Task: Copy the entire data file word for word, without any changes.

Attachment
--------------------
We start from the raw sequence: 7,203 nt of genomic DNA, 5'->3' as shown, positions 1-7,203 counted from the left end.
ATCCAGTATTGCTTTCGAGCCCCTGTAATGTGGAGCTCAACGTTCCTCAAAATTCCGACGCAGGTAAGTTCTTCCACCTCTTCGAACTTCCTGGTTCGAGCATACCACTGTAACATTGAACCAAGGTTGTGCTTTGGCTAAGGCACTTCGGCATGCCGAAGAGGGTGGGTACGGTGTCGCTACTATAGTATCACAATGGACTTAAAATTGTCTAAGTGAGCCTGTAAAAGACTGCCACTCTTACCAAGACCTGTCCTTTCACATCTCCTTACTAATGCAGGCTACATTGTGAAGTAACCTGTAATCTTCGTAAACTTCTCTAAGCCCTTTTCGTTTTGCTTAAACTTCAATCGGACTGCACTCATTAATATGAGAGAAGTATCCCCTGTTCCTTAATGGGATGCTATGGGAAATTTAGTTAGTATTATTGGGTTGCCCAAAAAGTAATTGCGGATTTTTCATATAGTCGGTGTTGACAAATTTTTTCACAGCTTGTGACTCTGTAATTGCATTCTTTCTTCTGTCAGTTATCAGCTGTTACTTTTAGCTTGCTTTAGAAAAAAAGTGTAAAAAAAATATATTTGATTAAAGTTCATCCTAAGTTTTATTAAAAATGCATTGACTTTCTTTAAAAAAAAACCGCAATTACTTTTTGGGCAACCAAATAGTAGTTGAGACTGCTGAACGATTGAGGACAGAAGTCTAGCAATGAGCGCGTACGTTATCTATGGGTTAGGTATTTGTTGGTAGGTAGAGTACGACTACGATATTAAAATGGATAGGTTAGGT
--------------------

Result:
We start from the raw sequence: 7,203 nt of genomic DNA, 5'->3' as shown, positions 1-7,203 counted from the left end.
ATCCAGTATTGCTTTCGAGCCCCTGTAATGTGGAGCTCAACGTTCCTCAAAATTCCGACGCAGGTAAGTTCTTCCACCTCTTCGAACTTCCTGGTTCGAGCATACCACTGTAACATTGAACCAAGGTTGTGCTTTGGCTAAGGCACTTCGGCATGCCGAAGAGGGTGGGTACGGTGTCGCTACTATAGTATCACAATGGACTTAAAATTGTCTAAGTGAGCCTGTAAAAGACTGCCACTCTTACCAAGACCTGTCCTTTCACATCTCCTTACTAATGCAGGCTACATTGTGAAGTAACCTGTAATCTTCGTAAACTTCTCTAAGCCCTTTTCGTTTTGCTTAAACTTCAATCGGACTGCACTCATTAATATGAGAGAAGTATCCCCTGTTCCTTAATGGGATGCTATGGGAAATTTAGTTAGTATTATTGGGTTGCCCAAAAAGTAATTGCGGATTTTTCATATAGTCGGTGTTGACAAATTTTTTCACAGCTTGTGACTCTGTAATTGCATTCTTTCTTCTGTCAGTTATCAGCTGTTACTTTTAGCTTGCTTTAGAAAAAAAGTGTAAAAAAAATATATTTGATTAAAGTTCATCCTAAGTTTTATTAAAAATGCATTGACTTTCTTTAAAAAAAAACCGCAATTACTTTTTGGGCAACCAAATAGTAGTTGAGACTGCTGAACGATTGAGGACAGAAGTCTAGCAATGAGCGCGTACGTTATCTATGGGTTAGGTATTTGTTGGTAGGTAGAGTACGACTACGATATTAAAATGGATAGGTTAGGT